Driving competition and innovation in the financial services sector

Competition Bureau, here

EU Merger Control: BEUC’s comments on jurisdictional thresholds


Comment prouver les pratiques anticoncurrentielles à l’heure de leur optimisation algorithmique ?

LeMonde, ici

A Hippocratic Oath For AI Developers? It May Only Be A Matter Of Time

Thersa, here

"Democracy as Data"?

Merkur-zeitschrift.de, hier

Hoteliers Comb the Ranks of Tech Workers to Gain an Edge

NYTimes, here

Australian banks go back to ACCC to further delay customers from getting Apple Pay

TheConversation, here

Democracy - Im Rausch der Daten

Film, hier. Post mit sunset clause: Nur noch für 5 Tage!
(VPN möglicherweise erforderlich).

Why Incentives for 'Patent Holdout' Threaten to Dismantle FRAND, and Why it Matters

R. Epstein, K. Noroozi, here

From Holocaust Denial To Hitler Admiration, Google’s Algorithm Is Dangerous

F. Pasquale, here

Autodaten bald teurer als Fahrzeuge selbst

Science.orf.at, hier

The need for a Digital Geneva Convention

Microsoft, here

The Digital Privacy Paradox: Small Money, Small Costs, Small Talk

S. Athey, C. Catalini, C. Tucker, here

South Korean antitrust investigation looks to determine if Google doomed Samsung’s Tizen platform

VentureBeat, here

Farmers sue big poultry processors

AgriNews, here

Enfin un « upgrade » de l’exception de citation dans la prochaine directive sur le droit d’auteur ?

Scinfolex, ici

Push on to adapt copyright law to provide greater ‘fair use’

TheAustralian, here

Data Ownership

Bird&Bird, here

When Competition Policy Meets Science Fiction (Part 2)

(Part 1 here)

Further discussions in London focused on a second constellation, characterized as “Hub and Spoke”, in which competitors do not predetermine the pricing rules themselves but outsource this function to a third party. The main differences between this and the “Messenger Scenario” (as described above with reference to the UK poster case) are that the parties here a) use the same automated repricing tool and b) the computer programme calculates prices based on its own blueprint and not directly executing the rules set by the human sellers. As noted by some of the conference speakers and thoroughly discussed in the book Virtual Competition, the use by competing sellers of automated repricing capabilities offered by a single provider can lead to some measure of de facto price alignment. This result is potentially worrisome and competition enforcers should be prepared to address it in a suitable way. This shouldn’t be too difficult where the dampening of price competition produced by the automated repricing tool is intentional on the side of the competitors, meaning that it is the original reason why they have chosen the same algorithmic tool, or that they are at least aware that the technology as concretely employed has or could have this effect. In this case, the automated repricing software jointly employed by the sellers could be seen as the hub (or "brain") that facilitates collusion by controlling the wheel's spokes.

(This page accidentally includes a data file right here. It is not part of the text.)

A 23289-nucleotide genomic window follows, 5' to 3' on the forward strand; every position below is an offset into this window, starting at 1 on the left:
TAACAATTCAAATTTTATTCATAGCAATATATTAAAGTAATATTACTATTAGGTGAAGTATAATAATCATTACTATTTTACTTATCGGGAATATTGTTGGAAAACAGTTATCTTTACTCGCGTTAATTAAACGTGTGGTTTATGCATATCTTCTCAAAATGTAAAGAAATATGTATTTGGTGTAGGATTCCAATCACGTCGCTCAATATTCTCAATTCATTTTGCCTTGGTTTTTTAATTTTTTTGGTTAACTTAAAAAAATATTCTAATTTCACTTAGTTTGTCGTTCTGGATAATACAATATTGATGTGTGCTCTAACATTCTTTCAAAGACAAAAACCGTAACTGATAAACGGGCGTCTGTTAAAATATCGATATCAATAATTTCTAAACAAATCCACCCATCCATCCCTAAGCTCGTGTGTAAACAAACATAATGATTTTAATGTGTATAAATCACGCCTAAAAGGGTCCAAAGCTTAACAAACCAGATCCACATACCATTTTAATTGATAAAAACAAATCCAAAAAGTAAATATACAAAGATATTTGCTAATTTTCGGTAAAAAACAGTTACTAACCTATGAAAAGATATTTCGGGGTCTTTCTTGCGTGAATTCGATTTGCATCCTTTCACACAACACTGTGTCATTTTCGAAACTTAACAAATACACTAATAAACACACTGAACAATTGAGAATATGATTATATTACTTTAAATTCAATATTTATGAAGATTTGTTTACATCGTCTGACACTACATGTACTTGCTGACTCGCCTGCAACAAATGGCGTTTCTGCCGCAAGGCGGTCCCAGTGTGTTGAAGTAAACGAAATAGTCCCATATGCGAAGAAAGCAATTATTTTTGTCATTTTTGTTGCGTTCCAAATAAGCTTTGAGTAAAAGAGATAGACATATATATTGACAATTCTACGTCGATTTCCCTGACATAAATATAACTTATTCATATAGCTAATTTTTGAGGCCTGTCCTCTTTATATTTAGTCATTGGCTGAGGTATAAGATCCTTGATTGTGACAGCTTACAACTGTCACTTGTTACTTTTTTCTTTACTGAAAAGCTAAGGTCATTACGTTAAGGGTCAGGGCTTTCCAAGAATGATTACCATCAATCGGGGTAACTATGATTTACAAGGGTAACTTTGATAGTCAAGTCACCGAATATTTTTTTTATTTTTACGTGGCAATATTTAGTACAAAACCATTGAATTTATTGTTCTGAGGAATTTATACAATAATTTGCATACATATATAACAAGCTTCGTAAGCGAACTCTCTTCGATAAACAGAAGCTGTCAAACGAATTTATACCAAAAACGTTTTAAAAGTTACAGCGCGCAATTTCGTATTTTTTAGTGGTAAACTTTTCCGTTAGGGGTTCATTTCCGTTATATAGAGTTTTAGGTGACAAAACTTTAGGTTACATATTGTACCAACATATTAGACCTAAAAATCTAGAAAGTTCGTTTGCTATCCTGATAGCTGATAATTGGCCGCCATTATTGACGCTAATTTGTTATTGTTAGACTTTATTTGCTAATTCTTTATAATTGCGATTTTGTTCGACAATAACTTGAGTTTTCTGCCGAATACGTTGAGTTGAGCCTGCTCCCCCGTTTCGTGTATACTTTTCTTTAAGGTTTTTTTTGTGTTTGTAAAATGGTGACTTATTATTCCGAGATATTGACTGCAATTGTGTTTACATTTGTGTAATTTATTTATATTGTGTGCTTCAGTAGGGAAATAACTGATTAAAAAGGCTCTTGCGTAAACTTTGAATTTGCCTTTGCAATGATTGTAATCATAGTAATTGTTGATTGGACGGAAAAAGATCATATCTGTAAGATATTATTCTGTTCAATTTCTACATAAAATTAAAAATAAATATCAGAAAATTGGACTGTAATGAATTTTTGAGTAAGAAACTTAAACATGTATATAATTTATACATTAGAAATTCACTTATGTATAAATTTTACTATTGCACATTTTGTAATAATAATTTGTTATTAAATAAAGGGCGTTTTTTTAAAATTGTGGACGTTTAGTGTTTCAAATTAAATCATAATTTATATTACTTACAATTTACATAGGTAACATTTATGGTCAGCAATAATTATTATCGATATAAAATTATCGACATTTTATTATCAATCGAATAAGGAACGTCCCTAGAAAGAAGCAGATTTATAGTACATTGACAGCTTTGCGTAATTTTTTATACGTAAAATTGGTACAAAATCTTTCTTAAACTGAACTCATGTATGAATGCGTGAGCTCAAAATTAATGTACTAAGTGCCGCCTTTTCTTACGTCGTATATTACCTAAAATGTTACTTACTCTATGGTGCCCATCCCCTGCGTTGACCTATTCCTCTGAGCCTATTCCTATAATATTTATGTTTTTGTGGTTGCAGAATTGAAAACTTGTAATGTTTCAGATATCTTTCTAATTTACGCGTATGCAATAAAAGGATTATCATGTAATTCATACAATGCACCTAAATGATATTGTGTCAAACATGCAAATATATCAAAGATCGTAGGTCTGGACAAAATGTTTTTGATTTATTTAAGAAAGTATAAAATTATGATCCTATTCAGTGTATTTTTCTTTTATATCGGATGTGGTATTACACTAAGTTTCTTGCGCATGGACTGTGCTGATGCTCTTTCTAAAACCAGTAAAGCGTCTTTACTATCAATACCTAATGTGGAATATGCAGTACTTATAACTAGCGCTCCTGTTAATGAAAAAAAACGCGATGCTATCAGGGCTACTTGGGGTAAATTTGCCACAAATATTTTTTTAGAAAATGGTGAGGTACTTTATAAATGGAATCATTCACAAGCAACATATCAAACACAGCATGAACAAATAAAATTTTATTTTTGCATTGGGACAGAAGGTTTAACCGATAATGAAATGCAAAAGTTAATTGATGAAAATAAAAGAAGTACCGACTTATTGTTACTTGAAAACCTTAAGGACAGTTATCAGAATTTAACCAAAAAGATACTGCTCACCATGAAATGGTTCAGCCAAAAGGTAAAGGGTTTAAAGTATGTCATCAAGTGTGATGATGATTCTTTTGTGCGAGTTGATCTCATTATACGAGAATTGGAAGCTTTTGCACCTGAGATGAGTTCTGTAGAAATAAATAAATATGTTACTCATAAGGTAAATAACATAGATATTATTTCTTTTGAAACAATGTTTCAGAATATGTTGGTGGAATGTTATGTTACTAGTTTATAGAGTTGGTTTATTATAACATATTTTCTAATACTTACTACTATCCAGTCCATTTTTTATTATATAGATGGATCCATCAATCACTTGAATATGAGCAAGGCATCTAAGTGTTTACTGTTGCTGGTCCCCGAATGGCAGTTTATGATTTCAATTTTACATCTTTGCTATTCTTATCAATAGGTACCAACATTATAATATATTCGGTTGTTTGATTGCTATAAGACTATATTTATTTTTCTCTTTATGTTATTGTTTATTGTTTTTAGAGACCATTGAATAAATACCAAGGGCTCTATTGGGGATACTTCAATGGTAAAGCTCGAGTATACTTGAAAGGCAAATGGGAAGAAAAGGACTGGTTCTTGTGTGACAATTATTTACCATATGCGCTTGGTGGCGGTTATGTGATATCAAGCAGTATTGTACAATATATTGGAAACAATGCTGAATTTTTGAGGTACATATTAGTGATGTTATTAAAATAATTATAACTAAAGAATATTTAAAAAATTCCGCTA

Also amidst the gales of technological change, therefore, the notion of awareness is likely to remain central to the assessment of collusive behaviour, as recently stressed by the CJEU in Eturas, where the Court applied Art. 101(1) TFEU to an online travel booking system used by 30 travel agencies in Lithuania. The administrator of the booking system posted a notice in the system mailboxes informing the agencies of a technical (and automatic) restriction on the discount rates they could offer their own clients. The first preliminary question addressed to the CJEU by the referral national court asked whether the simple proof of the system notice allows the presumption that the “economic operators were aware, or ought to have been aware, of the system notice introduced into the computerised information system”. According to the CJEU, it is up to national law to decide if proof that a message has been sent to the booking system’s mailboxes is sufficient to prove that the addressees were aware, or ought to have been aware, of its content. The presumption of innocence however precludes the referring court from deducing the undertaking's awareness of the message content from the mere dispatch of the message in the booking system. Instead, a presumption of awareness may be based on ‘other objective and consistent indicia’ that the undertaking tacitly assented to an anticompetitive action (for instance, in this case there had been prior communication between the system administrator and the travel agencies regarding a possible capping of discount rates). If awareness of the content of the message can be demonstrated, the acquiescence in that initiative may be inferred unless the undertaking opposes to it (e.g., by reporting the initiative to the authorities). In a nutshell, the “unusual method of communication” between the undertakings concerned, namely the system notice, is a sufficient basis for the finding of a concerted practice aiming to a discount restriction provided that the travel agencies were aware of the content of the communication. This also means that, as argued by the Advocate General Szpunar, “the mode of communication in itself is not relevant, especially since the participants in collusion may be expected to avail themselves of the possibilities offered by the advance of technology”.